In all, 12 South Carolina players -- current and recently departed -- were arrested for various offenses. Several players have been suspended. Five, including running back Demetris Summers and defensive end Moe Thompson, were dismissed from the team.
As if that's not enough, the Gamecocks are at the mercy of the NCAA because of violations committed under Holtz. The school reported 10 violations and proposed penalties of a two-year probation and the loss of four scholarships over two seasons.
The setbacks haven't deterred Spurrier. Neither have the question marks that surround his team, including a yet-to-be-named starting quarterback. Or the fact that South Carolina hasn't won a conference championship since 1969.
Spurrier said the "curse" can be lifted if South Carolina wins its first big game against a big-time opponent. That's what happened in his second game at Florida, when the Gators won at Alabama and began their SEC dominance.
"That was a game that whatever black cloud hovered over Gator football was blown away because we won a game and didn't play very well," Spurrier said.
"I am hoping that we have a game with a strong opponent, we don't play that well, but something happens and we hang in there. If that happens, then all those curses and black clouds and jinxes, hopefully that will be knocked away."
Arkansas coach Houston Nutt, who will coach against Spurrier for the first time in his career this season, said he wouldn't be surprised to see a confident South Carolina team when the Razorbacks meet the Gamecocks in November.
"Everybody has a transition period," Nutt said. "I'm sure this is going to be that transition time. But knowing him, he's still going to have them ready and try to get his offense, his blueprint and get his personality relayed to the team. The players will feed off of (his confidence). He feels like he's going to win and carries himself that way. It's easy when you have a coach that feels like they're going to win.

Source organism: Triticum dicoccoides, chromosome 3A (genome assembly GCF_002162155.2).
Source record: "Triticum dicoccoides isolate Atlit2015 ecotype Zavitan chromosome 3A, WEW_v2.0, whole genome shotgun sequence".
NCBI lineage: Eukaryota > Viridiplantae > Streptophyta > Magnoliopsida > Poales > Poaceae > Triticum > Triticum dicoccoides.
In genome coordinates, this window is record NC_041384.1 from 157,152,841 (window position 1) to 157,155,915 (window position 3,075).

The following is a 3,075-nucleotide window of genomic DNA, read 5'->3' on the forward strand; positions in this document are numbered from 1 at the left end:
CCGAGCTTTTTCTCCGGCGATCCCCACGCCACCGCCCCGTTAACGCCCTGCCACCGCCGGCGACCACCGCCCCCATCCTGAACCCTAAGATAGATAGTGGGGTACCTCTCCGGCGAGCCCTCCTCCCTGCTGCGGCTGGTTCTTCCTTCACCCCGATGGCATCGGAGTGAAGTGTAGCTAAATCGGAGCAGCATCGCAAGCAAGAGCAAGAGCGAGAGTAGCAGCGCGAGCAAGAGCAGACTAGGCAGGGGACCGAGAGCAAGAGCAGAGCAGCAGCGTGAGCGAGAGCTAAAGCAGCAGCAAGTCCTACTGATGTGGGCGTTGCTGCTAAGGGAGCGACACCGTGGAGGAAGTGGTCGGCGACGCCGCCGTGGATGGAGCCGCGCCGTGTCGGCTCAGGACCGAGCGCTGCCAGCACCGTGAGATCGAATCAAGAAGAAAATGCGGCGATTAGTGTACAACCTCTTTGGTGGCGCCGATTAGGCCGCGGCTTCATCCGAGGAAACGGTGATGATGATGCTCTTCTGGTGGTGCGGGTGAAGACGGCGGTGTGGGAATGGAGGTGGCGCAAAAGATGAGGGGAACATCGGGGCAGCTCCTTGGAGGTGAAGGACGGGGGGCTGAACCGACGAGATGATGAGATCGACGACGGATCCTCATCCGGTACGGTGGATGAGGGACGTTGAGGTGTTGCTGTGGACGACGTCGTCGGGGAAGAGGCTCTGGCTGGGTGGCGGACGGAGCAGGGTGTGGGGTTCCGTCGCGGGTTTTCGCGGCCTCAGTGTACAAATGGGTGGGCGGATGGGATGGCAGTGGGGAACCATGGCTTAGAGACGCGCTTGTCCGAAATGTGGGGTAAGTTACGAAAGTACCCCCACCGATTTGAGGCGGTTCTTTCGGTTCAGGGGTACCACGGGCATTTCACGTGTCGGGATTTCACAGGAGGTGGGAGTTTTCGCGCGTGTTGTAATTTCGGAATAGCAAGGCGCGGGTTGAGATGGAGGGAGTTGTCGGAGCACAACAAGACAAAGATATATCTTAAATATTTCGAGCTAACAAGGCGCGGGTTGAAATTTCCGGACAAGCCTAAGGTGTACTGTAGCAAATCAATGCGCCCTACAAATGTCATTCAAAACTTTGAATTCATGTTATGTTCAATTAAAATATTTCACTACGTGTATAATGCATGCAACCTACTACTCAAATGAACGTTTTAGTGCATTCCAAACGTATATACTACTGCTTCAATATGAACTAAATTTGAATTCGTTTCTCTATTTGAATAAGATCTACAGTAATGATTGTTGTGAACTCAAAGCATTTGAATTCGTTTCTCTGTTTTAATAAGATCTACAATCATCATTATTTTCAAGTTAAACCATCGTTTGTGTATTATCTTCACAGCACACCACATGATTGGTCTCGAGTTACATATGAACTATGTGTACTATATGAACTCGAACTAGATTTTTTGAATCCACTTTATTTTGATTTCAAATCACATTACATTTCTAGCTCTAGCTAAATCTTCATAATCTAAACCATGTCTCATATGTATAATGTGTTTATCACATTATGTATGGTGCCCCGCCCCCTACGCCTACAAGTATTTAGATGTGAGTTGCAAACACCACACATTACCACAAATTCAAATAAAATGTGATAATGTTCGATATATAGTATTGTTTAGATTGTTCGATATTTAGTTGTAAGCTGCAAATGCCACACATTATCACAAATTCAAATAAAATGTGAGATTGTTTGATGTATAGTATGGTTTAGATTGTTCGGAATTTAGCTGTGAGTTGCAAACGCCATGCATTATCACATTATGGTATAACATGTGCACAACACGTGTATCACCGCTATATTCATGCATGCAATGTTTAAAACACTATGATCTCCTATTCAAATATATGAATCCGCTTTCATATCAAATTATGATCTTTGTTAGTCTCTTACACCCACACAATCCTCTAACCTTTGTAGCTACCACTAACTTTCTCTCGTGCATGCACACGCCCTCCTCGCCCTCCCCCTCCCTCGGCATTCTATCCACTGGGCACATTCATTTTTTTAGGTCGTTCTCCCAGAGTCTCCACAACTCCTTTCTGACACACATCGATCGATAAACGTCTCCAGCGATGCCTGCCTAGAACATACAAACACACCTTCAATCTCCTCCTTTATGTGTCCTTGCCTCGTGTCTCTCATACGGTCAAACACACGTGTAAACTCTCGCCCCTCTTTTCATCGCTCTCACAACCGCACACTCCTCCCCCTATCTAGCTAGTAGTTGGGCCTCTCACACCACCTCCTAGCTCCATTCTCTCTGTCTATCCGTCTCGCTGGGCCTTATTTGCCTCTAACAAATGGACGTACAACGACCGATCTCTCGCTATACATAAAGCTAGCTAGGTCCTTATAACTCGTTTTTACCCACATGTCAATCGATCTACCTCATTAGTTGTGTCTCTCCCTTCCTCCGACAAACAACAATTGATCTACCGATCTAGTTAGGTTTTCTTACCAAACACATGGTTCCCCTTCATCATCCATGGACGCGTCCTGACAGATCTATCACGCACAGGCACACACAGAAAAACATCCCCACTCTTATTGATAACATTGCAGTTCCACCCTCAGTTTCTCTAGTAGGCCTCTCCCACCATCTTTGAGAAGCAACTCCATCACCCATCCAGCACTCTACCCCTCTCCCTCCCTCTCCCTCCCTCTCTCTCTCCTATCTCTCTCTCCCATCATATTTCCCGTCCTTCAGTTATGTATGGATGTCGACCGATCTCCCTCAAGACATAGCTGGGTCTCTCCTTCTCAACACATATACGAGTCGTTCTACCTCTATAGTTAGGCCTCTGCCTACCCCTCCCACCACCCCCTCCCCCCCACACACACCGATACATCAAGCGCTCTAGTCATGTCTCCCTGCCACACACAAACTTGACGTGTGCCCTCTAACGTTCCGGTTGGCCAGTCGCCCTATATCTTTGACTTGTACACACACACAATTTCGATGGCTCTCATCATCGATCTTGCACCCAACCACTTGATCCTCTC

"Some people call that cockiness. But if you back it up, it's not."
Spurrier has been much more low-key than at Florida, where he publicly poked fun of Tennessee, Georgia, Florida State and several other opponents. He has promised to keep much of his confidence and "cute" comments to himself at South Carolina.
Spurrier said most of the jokes came in the summer during Gator club meetings when he was interacting with Florida fans. But Spurrier said he has learned not to have fun at the expense of others even if it's in jest.
Instead, Spurrier said he'll concentrate on winning games at South Carolina.
"We need to beat somebody before (other coaches) are worried about South Carolina," Spurrier said in his best impersonation of Holtz, an expert in self-deprecation. "Some people are trying to make us one of their rivals when we haven't beaten them very much, if at all. Hopefully we can get a little respect, but we have to earn it.
"We have got to beat some people. We can't just say, 'Hey, Spurrier is coaching South Carolina.' That's not going to mean much to players."
Maybe not. But SEC Media Days proved that his return to the SEC could be a step in the right direction for South Carolina.
"I think he brings a lot of personality, obviously, to the conference and he's a great football coach and great competitor," Fulmer said.
"I think he very much knows he has a real demanding job in front of him. But if anybody can do it, he can."